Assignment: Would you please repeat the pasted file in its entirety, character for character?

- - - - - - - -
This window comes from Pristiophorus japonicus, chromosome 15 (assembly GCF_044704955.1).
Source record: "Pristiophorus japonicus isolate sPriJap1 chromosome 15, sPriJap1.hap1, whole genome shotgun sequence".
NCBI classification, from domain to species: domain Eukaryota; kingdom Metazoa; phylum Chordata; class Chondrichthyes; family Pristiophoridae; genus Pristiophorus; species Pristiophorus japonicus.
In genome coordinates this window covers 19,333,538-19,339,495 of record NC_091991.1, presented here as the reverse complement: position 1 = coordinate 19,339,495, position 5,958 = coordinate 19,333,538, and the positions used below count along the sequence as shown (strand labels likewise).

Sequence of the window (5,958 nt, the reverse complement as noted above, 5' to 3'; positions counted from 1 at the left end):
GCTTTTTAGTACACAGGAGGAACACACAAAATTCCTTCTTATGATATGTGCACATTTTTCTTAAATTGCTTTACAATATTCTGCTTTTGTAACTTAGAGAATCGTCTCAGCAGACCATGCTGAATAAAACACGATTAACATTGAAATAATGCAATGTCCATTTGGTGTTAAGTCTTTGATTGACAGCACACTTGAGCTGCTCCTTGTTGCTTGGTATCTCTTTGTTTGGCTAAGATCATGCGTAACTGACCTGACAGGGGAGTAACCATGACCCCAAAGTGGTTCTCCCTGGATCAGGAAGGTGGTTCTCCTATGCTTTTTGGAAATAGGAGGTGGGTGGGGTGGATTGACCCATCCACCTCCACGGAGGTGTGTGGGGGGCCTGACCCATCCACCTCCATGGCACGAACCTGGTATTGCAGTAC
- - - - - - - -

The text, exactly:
This window comes from Pristiophorus japonicus, chromosome 15 (assembly GCF_044704955.1).
Source record: "Pristiophorus japonicus isolate sPriJap1 chromosome 15, sPriJap1.hap1, whole genome shotgun sequence".
NCBI classification, from domain to species: domain Eukaryota; kingdom Metazoa; phylum Chordata; class Chondrichthyes; family Pristiophoridae; genus Pristiophorus; species Pristiophorus japonicus.
In genome coordinates this window covers 19,333,538-19,339,495 of record NC_091991.1, presented here as the reverse complement: position 1 = coordinate 19,339,495, position 5,958 = coordinate 19,333,538, and the positions used below count along the sequence as shown (strand labels likewise).

Sequence of the window (5,958 nt, the reverse complement as noted above, 5' to 3'; positions counted from 1 at the left end):
GCTTTTTAGTACACAGGAGGAACACACAAAATTCCTTCTTATGATATGTGCACATTTTTCTTAAATTGCTTTACAATATTCTGCTTTTGTAACTTAGAGAATCGTCTCAGCAGACCATGCTGAATAAAACACGATTAACATTGAAATAATGCAATGTCCATTTGGTGTTAAGTCTTTGATTGACAGCACACTTGAGCTGCTCCTTGTTGCTTGGTATCTCTTTGTTTGGCTAAGATCATGCGTAACTGACCTGACAGGGGAGTAACCATGACCCCAAAGTGGTTCTCCCTGGATCAGGAAGGTGGTTCTCCTATGCTTTTTGGAAATAGGAGGTGGGTGGGGTGGATTGACCCATCCACCTCCACGGAGGTGTGTGGGGGGCCTGACCCATCCACCTCCATGGCACGAACCTGGTATTGCAGTAC